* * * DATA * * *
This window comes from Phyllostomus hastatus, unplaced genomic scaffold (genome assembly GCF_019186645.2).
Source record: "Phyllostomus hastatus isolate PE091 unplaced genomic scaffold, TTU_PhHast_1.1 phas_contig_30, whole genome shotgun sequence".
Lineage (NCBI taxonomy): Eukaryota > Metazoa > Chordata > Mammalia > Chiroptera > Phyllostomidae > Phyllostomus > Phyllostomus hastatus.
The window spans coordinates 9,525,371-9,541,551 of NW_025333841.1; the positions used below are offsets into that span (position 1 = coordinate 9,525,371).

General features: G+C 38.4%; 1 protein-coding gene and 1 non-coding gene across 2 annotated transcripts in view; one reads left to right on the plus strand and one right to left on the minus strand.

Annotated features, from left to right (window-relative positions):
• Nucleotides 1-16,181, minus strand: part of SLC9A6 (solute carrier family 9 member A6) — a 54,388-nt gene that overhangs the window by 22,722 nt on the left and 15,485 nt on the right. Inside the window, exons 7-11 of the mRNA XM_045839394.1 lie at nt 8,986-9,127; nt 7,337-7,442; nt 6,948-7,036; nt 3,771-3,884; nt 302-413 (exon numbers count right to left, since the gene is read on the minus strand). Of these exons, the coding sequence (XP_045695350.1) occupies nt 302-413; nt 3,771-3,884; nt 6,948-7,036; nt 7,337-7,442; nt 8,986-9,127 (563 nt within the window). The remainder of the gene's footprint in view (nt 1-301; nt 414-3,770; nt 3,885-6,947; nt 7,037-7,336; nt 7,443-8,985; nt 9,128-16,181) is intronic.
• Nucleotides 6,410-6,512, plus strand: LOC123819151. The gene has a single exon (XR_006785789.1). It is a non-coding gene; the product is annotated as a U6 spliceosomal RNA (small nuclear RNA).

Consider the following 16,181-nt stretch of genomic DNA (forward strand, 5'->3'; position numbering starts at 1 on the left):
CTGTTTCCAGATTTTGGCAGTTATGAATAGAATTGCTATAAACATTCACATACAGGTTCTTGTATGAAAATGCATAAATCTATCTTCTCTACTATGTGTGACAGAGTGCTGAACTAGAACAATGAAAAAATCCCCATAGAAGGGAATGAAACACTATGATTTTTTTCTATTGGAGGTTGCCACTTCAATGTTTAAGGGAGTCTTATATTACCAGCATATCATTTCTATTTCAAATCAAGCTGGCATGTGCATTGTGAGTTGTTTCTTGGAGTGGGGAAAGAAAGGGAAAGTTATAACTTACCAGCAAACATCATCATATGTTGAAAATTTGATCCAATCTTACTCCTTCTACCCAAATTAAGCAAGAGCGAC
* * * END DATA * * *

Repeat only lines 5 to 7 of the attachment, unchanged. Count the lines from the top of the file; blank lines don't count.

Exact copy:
General features: G+C 38.4%; 1 protein-coding gene and 1 non-coding gene across 2 annotated transcripts in view; one reads left to right on the plus strand and one right to left on the minus strand.

Annotated features, from left to right (window-relative positions):
• Nucleotides 1-16,181, minus strand: part of SLC9A6 (solute carrier family 9 member A6) — a 54,388-nt gene that overhangs the window by 22,722 nt on the left and 15,485 nt on the right. Inside the window, exons 7-11 of the mRNA XM_045839394.1 lie at nt 8,986-9,127; nt 7,337-7,442; nt 6,948-7,036; nt 3,771-3,884; nt 302-413 (exon numbers count right to left, since the gene is read on the minus strand). Of these exons, the coding sequence (XP_045695350.1) occupies nt 302-413; nt 3,771-3,884; nt 6,948-7,036; nt 7,337-7,442; nt 8,986-9,127 (563 nt within the window). The remainder of the gene's footprint in view (nt 1-301; nt 414-3,770; nt 3,885-6,947; nt 7,037-7,336; nt 7,443-8,985; nt 9,128-16,181) is intronic.